Rooted in Tradition on Very Hallowed Ground
Man and Nature, in Delicate Balance at Arlington Cemetery
 

Excerpts from The Washington Times and The Washington Post
Written By Elizabeth Redden and Erik Dihle
 

A day at Arlington National Cemetery is a production worthy of a big-budget Hollywood picture combined with the precision of
time-honored military code. Every 20-minute graveside service is a feat of scheduling, horticulture, cleaning, heavy machine operating,
measuring and mapping.

There are more than 300,000 people buried at Arlington. Because many family members share a grave site, that means there are
more than 200,000 marble headstones that must be lined up perfectly at all times. On any given morning at sunrise, there is a
maintenance crew at work, seeing where adjustments need to be made using a very old-school method — stringing a red thread through
the section to spot a stone listing by even a half-inch.

Approximately 25 funerals occur each day at Arlington. Some of these are final farewells to older veterans.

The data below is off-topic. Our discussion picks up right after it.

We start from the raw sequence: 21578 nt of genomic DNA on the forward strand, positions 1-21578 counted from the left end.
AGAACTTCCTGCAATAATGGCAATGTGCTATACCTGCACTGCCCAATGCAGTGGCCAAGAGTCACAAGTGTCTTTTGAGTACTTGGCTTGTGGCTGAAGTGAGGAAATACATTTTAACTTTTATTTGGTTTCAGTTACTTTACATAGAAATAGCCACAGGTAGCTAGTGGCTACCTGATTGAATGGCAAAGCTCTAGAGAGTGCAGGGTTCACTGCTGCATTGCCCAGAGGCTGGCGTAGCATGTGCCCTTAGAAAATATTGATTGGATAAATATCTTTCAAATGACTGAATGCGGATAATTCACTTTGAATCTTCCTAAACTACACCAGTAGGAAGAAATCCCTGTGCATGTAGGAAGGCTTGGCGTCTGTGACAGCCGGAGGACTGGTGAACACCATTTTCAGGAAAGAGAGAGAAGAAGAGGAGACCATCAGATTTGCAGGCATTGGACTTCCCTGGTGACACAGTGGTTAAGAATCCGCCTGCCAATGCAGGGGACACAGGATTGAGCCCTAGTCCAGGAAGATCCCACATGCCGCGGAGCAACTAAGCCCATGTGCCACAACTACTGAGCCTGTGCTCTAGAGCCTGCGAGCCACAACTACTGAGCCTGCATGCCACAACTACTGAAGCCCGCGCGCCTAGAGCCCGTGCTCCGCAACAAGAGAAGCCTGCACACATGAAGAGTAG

Service for Master Sergeant Lawrence T. Faulkner October 2nd 2014

Lawrence Thomas Faulkner, 93, of Simi Valley, passed away on Thursday August 14, 2014 in Thousand Oaks, California. He died
peacefully surrounded by his wife Sue of 56 years, son Lee, daughter Kelly, and son-in-law Tom. Larry
was born in Harlan County, Kentucky on June 9, 1921 to John and Myrtle Faulkner. He served in eight campaigns with the
9th Division, 39th Regiment in World War II and The Korean War receiving two Silver Stars, three Bronze Stars for gallantry in combat,
three Purple Hearts, the Combat Infantry Badge, the Legion of Honour, and the Ambassador of Peace Medal from South Korea.
Larry was buried in grave site 4212, section 64 near the Sept. 11th Memorial.
The section is bordered by a street called Patton Drive.

Photos by Mike Fraticelli

Tribute to Larry Faulkner

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